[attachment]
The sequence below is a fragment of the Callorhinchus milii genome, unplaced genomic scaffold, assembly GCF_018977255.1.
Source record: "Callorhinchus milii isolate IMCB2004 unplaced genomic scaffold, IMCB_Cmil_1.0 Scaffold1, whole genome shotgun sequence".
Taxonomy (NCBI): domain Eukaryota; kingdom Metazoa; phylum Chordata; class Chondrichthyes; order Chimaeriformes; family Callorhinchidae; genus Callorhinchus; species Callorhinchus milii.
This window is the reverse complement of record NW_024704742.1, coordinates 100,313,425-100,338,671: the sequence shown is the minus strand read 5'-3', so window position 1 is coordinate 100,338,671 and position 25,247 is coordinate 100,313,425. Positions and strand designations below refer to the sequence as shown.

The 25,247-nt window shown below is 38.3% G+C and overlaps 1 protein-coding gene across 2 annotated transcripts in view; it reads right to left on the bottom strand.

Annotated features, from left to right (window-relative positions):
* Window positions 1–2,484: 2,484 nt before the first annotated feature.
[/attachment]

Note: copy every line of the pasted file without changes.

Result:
The sequence below is a fragment of the Callorhinchus milii genome, unplaced genomic scaffold, assembly GCF_018977255.1.
Source record: "Callorhinchus milii isolate IMCB2004 unplaced genomic scaffold, IMCB_Cmil_1.0 Scaffold1, whole genome shotgun sequence".
Taxonomy (NCBI): domain Eukaryota; kingdom Metazoa; phylum Chordata; class Chondrichthyes; order Chimaeriformes; family Callorhinchidae; genus Callorhinchus; species Callorhinchus milii.
This window is the reverse complement of record NW_024704742.1, coordinates 100,313,425-100,338,671: the sequence shown is the minus strand read 5'-3', so window position 1 is coordinate 100,338,671 and position 25,247 is coordinate 100,313,425. Positions and strand designations below refer to the sequence as shown.

The 25,247-nt window shown below is 38.3% G+C and overlaps 1 protein-coding gene across 2 annotated transcripts in view; it reads right to left on the bottom strand.

Annotated features, from left to right (window-relative positions):
* Window positions 1–2,484: 2,484 nt before the first annotated feature.